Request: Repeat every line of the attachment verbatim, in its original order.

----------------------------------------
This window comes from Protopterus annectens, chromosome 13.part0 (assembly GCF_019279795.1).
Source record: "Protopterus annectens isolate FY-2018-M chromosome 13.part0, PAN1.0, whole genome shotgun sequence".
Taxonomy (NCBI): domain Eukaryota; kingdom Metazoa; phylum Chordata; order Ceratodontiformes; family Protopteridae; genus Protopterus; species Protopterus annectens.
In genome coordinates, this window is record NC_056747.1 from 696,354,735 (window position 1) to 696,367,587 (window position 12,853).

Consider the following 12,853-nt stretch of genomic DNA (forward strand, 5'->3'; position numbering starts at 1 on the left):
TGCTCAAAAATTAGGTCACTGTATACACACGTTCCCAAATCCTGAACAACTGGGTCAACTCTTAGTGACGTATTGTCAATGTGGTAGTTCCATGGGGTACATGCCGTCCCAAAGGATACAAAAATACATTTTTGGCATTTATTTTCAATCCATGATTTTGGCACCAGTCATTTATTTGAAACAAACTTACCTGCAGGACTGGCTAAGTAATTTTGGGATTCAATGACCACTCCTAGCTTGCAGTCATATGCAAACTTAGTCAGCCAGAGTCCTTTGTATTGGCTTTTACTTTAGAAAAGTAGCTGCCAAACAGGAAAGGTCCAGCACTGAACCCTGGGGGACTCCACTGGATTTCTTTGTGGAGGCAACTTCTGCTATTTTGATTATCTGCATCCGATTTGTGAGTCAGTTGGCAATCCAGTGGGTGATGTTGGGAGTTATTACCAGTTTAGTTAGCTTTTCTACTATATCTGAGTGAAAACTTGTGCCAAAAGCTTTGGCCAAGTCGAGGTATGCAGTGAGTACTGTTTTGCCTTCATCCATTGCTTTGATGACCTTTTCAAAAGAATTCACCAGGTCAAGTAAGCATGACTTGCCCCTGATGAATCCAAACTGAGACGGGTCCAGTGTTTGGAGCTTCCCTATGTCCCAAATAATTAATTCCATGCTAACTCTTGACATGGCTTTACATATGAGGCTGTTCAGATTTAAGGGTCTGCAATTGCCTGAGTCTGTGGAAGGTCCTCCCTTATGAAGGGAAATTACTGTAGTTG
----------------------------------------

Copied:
This window comes from Protopterus annectens, chromosome 13.part0 (assembly GCF_019279795.1).
Source record: "Protopterus annectens isolate FY-2018-M chromosome 13.part0, PAN1.0, whole genome shotgun sequence".
Taxonomy (NCBI): domain Eukaryota; kingdom Metazoa; phylum Chordata; order Ceratodontiformes; family Protopteridae; genus Protopterus; species Protopterus annectens.
In genome coordinates, this window is record NC_056747.1 from 696,354,735 (window position 1) to 696,367,587 (window position 12,853).

Consider the following 12,853-nt stretch of genomic DNA (forward strand, 5'->3'; position numbering starts at 1 on the left):
TGCTCAAAAATTAGGTCACTGTATACACACGTTCCCAAATCCTGAACAACTGGGTCAACTCTTAGTGACGTATTGTCAATGTGGTAGTTCCATGGGGTACATGCCGTCCCAAAGGATACAAAAATACATTTTTGGCATTTATTTTCAATCCATGATTTTGGCACCAGTCATTTATTTGAAACAAACTTACCTGCAGGACTGGCTAAGTAATTTTGGGATTCAATGACCACTCCTAGCTTGCAGTCATATGCAAACTTAGTCAGCCAGAGTCCTTTGTATTGGCTTTTACTTTAGAAAAGTAGCTGCCAAACAGGAAAGGTCCAGCACTGAACCCTGGGGGACTCCACTGGATTTCTTTGTGGAGGCAACTTCTGCTATTTTGATTATCTGCATCCGATTTGTGAGTCAGTTGGCAATCCAGTGGGTGATGTTGGGAGTTATTACCAGTTTAGTTAGCTTTTCTACTATATCTGAGTGAAAACTTGTGCCAAAAGCTTTGGCCAAGTCGAGGTATGCAGTGAGTACTGTTTTGCCTTCATCCATTGCTTTGATGACCTTTTCAAAAGAATTCACCAGGTCAAGTAAGCATGACTTGCCCCTGATGAATCCAAACTGAGACGGGTCCAGTGTTTGGAGCTTCCCTATGTCCCAAATAATTAATTCCATGCTAACTCTTGACATGGCTTTACATATGAGGCTGTTCAGATTTAAGGGTCTGCAATTGCCTGAGTCTGTGGAAGGTCCTCCCTTATGAAGGGAAATTACTGTAGTTG